Language regarding the delivery of humanitarian assistance in Iraq has also been added to the draft in blue. The Secretary-General’s latest report on UNAMI, which was published on 29 April, notes that humanitarian funding has declined dramatically in Iraq and indicates that the Humanitarian Coordinator has requested the government to either “assume responsibility for delivery of services where international funding is insufficient, with other services to be transitioned by December 2022” or “provid[e] funding to the UN and its partners to allow the continuation” of these services. To reflect this development, text directing UNAMI to assist the Iraqi government with the “transition of humanitarian services to government systems” was added to the operative paragraph regarding the delivery of humanitarian and medical assistance, while language which notes that the Council is “looking to” the Iraqi government as it assumes increased responsibility for the provision of humanitarian services was added to the preambular section.

Existing text concerning the relationship between the federal government of Iraq and the Kurdistan regional government (KRG) was also amended during the negotiations. UNAMI’s current mandate directs the mission to encourage the federal government and the KRG to fully implement their 2021 budget agreement and negotiate agreements on other outstanding issues. The new language in the draft resolution expands on this text and instructs UNAMI to actively support the federal government and the KRG to engage in regular and structured dialogue, “in a manner consistent with the unity of Iraq and its constitution”, including in relation to “security provisions, budgetary arrangements, and the management of Iraq’s oil and gas resources”. It also calls for the implementation of existing agreements between each country, “including the 2020 Sinjar agreement”. This language appears intended to address recent developments in Kurdistan, including clashes between the Iraqi military and the Sinjar Resistance Units (YBS) in Sinjar and the Iraqi Supreme Court’s 15 February decision to overturn a 2007 oil and gas law enacted by the KRG. It seems that it was added by the US after it consulted with Baghdad and the KRG.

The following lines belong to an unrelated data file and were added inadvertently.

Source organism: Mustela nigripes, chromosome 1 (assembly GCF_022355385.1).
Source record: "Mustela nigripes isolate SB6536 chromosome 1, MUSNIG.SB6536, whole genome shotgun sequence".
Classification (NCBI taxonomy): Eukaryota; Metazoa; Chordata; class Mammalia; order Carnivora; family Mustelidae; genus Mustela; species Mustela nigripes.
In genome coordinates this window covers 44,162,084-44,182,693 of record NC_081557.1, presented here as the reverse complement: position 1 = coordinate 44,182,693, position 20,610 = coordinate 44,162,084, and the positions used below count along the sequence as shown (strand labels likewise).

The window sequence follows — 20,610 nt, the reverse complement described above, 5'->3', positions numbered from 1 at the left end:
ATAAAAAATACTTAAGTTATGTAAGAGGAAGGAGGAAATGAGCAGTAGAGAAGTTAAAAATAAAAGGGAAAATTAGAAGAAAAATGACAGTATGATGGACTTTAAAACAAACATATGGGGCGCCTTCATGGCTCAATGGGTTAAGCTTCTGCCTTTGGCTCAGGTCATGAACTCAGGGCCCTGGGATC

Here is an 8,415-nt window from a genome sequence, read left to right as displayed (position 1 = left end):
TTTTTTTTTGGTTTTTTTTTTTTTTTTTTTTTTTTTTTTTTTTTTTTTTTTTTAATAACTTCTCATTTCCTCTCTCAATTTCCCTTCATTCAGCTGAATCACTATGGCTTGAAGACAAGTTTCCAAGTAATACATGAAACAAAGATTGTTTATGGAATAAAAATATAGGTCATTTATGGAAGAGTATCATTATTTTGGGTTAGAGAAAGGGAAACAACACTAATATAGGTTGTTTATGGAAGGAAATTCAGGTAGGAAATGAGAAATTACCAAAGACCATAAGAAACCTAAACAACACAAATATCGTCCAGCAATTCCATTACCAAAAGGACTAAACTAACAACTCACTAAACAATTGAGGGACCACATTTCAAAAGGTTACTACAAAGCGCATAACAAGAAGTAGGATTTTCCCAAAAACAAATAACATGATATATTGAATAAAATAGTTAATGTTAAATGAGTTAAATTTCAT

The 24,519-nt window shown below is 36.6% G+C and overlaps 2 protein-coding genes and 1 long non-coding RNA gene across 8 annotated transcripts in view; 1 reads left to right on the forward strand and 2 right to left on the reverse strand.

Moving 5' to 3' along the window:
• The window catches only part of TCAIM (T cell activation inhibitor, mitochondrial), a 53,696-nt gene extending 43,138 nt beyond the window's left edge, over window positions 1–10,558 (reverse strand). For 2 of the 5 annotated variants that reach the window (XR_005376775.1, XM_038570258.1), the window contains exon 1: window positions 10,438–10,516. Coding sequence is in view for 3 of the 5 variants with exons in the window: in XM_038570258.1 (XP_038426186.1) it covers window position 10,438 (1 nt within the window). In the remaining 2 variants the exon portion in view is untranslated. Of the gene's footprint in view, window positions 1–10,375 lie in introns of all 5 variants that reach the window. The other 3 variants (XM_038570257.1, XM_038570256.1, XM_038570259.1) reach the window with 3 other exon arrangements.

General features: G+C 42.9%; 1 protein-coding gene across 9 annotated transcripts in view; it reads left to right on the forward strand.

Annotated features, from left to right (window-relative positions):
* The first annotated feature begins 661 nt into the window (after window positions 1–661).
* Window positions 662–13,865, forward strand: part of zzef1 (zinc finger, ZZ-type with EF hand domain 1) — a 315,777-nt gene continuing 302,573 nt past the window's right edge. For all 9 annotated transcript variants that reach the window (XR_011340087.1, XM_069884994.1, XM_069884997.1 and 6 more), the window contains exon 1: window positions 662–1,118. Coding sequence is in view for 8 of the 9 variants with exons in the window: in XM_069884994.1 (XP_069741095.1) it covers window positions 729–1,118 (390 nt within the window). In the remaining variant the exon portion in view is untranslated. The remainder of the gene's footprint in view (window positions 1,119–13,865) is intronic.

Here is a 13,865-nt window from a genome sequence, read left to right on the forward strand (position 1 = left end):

The draft in blue also extends UNAMI’s reporting cycle from three to four months. It appears that this change was made following a request from the government of Iraq.

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*Post-script: On 26 May, the Council unanimously adopted resolution 2631, which extended UNAMI’s mandate until 31 May 2023.